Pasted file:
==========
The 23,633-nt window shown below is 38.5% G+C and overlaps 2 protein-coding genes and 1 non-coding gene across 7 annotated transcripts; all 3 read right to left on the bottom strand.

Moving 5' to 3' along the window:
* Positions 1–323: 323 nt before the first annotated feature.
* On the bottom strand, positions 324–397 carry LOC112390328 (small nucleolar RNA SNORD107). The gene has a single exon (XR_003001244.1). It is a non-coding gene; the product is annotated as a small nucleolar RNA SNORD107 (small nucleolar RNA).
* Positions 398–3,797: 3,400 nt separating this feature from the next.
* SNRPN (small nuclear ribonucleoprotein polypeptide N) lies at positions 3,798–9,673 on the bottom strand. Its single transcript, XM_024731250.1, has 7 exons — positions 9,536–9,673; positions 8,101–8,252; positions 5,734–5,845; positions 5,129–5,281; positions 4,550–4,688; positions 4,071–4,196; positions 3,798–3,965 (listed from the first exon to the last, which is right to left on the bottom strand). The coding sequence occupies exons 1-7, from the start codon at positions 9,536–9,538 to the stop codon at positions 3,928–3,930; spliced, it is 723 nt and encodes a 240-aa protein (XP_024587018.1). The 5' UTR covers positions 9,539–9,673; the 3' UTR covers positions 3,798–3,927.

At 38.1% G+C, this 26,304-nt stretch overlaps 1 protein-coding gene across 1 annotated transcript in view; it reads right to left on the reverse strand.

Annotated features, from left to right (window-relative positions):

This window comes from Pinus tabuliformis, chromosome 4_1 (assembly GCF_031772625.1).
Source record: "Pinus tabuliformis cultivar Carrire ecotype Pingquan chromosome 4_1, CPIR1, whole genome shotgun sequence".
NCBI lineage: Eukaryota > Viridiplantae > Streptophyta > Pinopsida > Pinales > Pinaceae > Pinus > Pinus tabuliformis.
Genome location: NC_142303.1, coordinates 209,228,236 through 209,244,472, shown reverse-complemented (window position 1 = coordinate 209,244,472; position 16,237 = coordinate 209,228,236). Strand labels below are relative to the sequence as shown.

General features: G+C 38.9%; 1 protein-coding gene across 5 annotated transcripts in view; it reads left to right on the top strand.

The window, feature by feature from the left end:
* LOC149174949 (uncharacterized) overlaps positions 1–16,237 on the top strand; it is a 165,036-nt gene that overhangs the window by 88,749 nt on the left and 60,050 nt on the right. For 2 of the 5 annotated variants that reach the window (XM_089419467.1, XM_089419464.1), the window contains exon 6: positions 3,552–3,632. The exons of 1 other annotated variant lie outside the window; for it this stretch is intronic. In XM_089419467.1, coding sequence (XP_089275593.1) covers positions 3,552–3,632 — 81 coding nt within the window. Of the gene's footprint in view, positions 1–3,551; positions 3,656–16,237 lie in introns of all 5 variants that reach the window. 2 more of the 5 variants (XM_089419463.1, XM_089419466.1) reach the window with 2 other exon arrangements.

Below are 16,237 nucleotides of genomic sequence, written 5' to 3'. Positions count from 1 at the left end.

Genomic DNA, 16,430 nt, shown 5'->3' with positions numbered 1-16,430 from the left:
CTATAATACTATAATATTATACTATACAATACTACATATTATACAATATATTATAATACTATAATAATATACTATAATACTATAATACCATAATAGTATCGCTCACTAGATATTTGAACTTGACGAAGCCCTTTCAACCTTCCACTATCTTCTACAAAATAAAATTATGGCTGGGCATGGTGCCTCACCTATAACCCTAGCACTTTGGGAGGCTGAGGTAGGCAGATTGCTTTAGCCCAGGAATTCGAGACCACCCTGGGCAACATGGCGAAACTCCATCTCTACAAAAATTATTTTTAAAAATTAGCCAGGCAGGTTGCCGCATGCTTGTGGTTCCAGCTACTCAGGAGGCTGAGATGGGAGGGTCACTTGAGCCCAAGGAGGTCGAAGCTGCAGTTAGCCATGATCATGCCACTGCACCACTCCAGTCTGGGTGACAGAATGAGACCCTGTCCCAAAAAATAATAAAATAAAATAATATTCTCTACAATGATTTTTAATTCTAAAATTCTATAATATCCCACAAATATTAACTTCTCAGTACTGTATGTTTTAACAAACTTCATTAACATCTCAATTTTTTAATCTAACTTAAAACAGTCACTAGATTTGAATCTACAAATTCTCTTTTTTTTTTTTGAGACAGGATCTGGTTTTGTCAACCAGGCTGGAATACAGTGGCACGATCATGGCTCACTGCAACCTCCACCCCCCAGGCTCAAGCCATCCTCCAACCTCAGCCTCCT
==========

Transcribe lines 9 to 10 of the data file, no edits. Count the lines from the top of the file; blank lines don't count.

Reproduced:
This window comes from Pinus tabuliformis, chromosome 4_1 (assembly GCF_031772625.1).
Source record: "Pinus tabuliformis cultivar Carrire ecotype Pingquan chromosome 4_1, CPIR1, whole genome shotgun sequence".